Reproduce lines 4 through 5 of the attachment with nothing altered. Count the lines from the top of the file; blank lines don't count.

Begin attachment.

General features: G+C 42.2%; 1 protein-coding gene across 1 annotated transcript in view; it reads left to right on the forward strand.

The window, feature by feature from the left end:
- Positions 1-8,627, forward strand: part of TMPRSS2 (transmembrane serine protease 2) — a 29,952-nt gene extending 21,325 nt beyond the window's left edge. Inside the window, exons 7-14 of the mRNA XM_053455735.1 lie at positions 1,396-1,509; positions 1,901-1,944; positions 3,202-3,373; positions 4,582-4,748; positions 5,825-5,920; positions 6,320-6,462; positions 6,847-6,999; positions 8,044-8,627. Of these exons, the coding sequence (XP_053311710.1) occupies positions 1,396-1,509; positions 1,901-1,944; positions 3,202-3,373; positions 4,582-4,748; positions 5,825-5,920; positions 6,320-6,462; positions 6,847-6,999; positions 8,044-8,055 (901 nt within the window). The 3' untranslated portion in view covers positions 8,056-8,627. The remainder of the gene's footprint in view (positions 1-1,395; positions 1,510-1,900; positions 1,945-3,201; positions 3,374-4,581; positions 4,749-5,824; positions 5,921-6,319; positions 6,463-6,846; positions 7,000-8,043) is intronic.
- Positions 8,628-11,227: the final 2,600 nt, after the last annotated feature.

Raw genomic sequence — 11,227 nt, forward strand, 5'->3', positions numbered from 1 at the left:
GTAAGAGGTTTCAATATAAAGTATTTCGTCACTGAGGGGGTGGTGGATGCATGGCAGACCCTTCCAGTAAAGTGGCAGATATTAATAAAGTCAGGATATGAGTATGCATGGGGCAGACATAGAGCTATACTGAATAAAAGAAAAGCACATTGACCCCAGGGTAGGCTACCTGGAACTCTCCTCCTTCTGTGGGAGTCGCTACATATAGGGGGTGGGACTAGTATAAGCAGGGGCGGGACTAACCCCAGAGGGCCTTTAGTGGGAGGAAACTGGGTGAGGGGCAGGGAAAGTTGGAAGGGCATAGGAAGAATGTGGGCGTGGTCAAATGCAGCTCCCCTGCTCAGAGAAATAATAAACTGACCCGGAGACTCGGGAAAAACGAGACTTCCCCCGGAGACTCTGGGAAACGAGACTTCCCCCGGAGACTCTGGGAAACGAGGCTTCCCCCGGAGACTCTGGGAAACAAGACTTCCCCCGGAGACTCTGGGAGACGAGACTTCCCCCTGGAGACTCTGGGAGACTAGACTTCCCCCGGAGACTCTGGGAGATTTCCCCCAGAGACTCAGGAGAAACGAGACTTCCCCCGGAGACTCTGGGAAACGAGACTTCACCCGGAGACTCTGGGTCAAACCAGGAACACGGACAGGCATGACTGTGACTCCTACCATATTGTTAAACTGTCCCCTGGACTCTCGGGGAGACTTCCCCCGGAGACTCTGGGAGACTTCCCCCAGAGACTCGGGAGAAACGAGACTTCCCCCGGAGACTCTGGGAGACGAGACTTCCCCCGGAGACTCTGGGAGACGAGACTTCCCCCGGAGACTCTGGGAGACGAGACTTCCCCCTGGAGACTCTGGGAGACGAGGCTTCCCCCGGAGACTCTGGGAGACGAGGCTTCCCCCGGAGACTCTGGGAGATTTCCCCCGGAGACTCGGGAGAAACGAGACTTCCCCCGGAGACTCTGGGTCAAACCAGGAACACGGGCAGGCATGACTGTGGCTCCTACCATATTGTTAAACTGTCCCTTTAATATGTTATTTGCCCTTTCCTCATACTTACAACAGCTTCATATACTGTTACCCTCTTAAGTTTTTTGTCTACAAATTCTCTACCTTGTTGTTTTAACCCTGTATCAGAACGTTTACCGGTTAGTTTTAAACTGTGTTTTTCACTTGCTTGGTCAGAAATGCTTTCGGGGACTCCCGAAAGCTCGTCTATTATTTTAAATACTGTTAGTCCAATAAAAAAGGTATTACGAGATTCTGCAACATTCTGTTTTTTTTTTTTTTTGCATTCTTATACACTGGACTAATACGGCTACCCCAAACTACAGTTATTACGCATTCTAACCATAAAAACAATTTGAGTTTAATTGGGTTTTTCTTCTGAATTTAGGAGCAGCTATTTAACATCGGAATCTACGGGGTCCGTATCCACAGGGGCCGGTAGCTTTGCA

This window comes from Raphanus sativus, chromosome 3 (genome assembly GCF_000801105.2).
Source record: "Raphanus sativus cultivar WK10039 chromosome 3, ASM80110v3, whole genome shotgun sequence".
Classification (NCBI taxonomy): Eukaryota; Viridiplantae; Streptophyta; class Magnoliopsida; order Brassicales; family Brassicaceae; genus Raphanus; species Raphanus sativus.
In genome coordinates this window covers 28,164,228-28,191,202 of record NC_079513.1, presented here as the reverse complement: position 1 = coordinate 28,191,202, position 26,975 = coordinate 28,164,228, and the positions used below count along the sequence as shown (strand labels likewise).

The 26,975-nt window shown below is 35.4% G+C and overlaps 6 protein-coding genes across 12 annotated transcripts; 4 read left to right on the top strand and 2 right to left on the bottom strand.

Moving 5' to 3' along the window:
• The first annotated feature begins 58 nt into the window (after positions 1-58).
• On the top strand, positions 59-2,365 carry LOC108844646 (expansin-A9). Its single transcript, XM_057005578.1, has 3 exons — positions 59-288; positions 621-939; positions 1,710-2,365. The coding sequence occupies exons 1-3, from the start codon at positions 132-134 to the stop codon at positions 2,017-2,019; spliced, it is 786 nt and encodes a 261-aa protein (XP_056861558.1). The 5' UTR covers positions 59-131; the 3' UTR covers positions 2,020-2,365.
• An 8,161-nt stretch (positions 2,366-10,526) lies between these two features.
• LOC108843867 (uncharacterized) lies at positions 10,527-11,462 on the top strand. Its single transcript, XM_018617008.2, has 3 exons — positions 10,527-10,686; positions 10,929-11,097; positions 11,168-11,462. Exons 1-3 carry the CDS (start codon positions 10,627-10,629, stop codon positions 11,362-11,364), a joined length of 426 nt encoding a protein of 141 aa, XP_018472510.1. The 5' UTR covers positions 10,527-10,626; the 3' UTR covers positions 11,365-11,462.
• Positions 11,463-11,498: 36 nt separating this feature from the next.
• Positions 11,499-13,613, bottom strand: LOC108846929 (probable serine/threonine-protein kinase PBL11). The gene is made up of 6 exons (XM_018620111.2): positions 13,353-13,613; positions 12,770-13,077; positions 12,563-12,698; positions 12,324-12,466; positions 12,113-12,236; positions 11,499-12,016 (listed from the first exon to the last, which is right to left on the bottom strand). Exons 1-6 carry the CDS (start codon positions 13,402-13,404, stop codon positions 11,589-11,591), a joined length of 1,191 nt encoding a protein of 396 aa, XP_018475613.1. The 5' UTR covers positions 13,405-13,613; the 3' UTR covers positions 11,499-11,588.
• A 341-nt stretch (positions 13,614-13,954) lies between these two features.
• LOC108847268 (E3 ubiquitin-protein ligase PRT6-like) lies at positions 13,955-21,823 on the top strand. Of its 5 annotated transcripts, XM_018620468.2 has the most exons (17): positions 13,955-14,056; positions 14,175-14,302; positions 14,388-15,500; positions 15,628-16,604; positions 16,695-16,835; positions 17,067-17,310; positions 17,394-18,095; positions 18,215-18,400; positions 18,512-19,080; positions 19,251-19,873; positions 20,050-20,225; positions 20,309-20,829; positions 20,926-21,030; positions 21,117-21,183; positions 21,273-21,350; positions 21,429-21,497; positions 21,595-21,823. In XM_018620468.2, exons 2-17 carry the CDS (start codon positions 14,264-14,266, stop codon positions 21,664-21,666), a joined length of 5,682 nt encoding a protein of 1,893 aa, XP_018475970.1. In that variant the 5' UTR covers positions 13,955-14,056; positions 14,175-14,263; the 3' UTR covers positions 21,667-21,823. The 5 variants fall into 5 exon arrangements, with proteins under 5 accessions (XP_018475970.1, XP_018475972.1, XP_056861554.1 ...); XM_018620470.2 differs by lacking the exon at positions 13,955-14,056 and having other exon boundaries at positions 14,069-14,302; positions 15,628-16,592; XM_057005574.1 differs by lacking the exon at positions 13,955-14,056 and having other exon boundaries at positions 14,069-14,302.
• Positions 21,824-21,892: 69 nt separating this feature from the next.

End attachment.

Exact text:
- Positions 8,628-11,227: the final 2,600 nt, after the last annotated feature.

Raw genomic sequence — 11,227 nt, forward strand, 5'->3', positions numbered from 1 at the left: